Wow, that statement really hits close to home for me… sigh, I just have such a hard time calling it quits. I keep thinking… maybe if I just wait a little longer, till after the next hurdle (graduation, relocation, intern year, residency, babies, etc), things will get better.

Originally posted by BabyHeartz:
I was talking to a doc that I've recently gotten to know. She is always talking about all the fun stuff she and her husband do, conversations they've had, etc. Yet I happen to know that she has a hellatious call/work schedule. Without thinking, I blurted out, "Wow! you're really lucky to have such a great marriage in this field!" She answered, "Well, yeah.. it definitely helps that he's in the same boat." When I asked if he was a doc, too, she gave me this weird look, laughed, and said... "Uhm.. yeah.. you think we'd actually have managed to stay married through all this if he WASN'T!?"
Disheartening, yet interesting point.

For a long time, (the years before med school and throughout most of MS1 and MS2 years,) I was a strong proponent for spouses outside of the medical profession. I would get in lively debates over the matter, thinking that my single friends who insisted that they would only marry another doctor were being narrow-minded. But since MS3 year, I’ve genuinely begun to wonder if my argument was all wrong…

Originally posted by sisriver:
Well, I do think there has to be understanding/validation/intellectual connection - a feeling that you are trying to get the your family/marriage boat to the same destination. Maybe being married to another physician helps in that connection.

This makes a lot of sense to me. Over the last couple of years, I’ve really come to find out how vital the “understanding/ validation/ intellectual connection” is, and where I never felt it lacking prior to beginning my medical training, my husband and I have grown personally at such different speeds, now I feel that it is severely lacking… How will I ever know if this is the time to just “suck it up” and brace myself through another “normal” trial of marriage, or whether it is truly time to move on. :confused:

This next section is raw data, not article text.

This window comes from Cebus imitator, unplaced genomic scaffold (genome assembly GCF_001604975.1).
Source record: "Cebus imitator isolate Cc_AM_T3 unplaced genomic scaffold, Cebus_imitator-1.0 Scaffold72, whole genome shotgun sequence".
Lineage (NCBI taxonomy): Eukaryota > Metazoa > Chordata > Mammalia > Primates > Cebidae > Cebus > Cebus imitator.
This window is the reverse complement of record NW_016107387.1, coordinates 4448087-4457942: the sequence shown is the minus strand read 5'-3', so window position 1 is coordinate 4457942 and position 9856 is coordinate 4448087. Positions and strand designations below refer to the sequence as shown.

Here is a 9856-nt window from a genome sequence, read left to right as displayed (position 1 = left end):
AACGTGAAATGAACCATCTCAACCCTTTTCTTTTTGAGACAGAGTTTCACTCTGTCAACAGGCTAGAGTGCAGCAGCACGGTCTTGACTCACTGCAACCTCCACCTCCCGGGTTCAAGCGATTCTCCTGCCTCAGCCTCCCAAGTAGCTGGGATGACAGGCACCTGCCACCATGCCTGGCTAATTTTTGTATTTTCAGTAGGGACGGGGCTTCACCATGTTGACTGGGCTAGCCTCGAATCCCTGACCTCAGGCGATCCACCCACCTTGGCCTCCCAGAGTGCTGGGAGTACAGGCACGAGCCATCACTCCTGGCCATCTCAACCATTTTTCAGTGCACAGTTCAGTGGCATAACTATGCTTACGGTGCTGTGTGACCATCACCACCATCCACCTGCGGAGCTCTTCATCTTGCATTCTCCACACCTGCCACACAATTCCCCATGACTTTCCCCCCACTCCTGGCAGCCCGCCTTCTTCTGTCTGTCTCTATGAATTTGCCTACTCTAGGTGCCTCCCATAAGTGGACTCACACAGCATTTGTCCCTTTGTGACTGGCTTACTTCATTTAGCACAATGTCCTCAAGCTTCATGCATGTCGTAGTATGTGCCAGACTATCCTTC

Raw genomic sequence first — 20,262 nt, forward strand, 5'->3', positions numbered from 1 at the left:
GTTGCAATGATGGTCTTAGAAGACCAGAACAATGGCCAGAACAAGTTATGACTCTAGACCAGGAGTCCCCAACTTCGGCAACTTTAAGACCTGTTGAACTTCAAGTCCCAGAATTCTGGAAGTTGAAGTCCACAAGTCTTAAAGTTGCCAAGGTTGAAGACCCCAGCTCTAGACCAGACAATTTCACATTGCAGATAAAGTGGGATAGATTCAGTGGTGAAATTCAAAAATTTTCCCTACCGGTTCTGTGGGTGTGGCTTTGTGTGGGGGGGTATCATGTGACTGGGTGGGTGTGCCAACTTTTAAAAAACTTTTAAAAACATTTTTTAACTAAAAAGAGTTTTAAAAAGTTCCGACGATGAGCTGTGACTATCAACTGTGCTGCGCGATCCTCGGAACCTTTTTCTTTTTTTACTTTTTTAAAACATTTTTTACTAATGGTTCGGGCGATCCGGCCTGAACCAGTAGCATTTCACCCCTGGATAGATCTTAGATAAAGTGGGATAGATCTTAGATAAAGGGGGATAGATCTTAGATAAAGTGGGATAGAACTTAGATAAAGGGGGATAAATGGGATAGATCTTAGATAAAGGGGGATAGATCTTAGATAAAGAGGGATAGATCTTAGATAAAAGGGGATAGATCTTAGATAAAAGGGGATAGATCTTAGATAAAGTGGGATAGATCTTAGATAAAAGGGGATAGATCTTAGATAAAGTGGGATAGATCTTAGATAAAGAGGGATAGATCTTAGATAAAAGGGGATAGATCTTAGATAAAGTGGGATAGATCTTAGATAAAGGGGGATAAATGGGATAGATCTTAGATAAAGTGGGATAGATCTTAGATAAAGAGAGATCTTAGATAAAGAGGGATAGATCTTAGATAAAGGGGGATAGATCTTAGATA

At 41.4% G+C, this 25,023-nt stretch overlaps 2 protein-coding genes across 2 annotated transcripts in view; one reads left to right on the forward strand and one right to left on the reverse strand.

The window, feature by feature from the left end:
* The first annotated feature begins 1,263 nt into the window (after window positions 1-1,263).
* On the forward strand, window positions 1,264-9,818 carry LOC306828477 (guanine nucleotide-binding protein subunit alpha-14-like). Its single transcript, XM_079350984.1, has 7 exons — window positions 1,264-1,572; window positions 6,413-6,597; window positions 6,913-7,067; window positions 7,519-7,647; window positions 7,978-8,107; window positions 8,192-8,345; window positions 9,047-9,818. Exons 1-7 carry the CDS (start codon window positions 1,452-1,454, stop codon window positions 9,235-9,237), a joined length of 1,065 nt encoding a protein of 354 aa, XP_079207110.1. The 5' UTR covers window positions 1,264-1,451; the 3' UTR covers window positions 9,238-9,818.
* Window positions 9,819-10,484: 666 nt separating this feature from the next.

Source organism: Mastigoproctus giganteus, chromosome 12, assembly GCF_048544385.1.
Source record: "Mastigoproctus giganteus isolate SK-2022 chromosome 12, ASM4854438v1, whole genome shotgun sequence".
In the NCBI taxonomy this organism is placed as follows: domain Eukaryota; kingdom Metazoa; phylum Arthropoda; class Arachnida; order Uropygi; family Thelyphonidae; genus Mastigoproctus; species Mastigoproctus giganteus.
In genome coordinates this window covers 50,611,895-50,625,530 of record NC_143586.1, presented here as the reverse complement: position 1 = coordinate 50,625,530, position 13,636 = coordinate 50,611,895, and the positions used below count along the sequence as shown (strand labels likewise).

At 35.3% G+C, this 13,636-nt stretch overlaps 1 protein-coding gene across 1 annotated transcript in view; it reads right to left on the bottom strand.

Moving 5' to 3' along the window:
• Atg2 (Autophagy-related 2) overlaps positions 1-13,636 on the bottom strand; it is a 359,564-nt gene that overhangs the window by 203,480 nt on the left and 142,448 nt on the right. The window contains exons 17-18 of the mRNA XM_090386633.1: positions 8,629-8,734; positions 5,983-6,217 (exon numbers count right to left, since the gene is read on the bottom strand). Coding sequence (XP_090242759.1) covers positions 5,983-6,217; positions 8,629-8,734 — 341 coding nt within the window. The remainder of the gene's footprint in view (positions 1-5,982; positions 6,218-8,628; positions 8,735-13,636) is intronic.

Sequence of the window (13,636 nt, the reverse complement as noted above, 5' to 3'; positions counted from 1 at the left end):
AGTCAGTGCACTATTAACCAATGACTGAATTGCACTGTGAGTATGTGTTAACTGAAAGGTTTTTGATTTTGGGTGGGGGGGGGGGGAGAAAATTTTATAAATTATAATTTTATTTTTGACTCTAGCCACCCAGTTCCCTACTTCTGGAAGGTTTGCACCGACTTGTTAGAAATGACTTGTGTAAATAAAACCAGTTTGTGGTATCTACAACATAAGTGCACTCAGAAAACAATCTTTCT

Please Log in or Create an account to join the conversation.

More
12 years 1 month ago #43870 by sisriver
I'm sorry Melmc. Couples and/or individual counseling would help.

I never felt that I needed to be paired with a physician. Maybe I even wanted to prove it - and maybe that made me overlook the intellectual aspect of our relationship. I always felt like I learned so much about life from my husband. But this too can become an abuse thing, in my case where I became subordinate to his expertise, even with my advanced degree, advanced position, fully (financially) supporting our family.

I think that marriage in our current times can become lopsided like this, and need renegotiation, as has been recommended by another poster in this site. There is opportunity for one partner to become dominant by controlling at home, or by controlling through finances. Blind love and acceptance doesn't allow one to see this happening.

Separation allowed me to see that I felt better outside of our marriage. (if I can say, that I was dying within the marriage)

Please Log in or Create an account to join the conversation.

Moderators: TexasRoseefex101mommd2b
Time to create page: 0.232 seconds
Find us on Facebook!
Find us on Twitter!
Find us on Pinterest!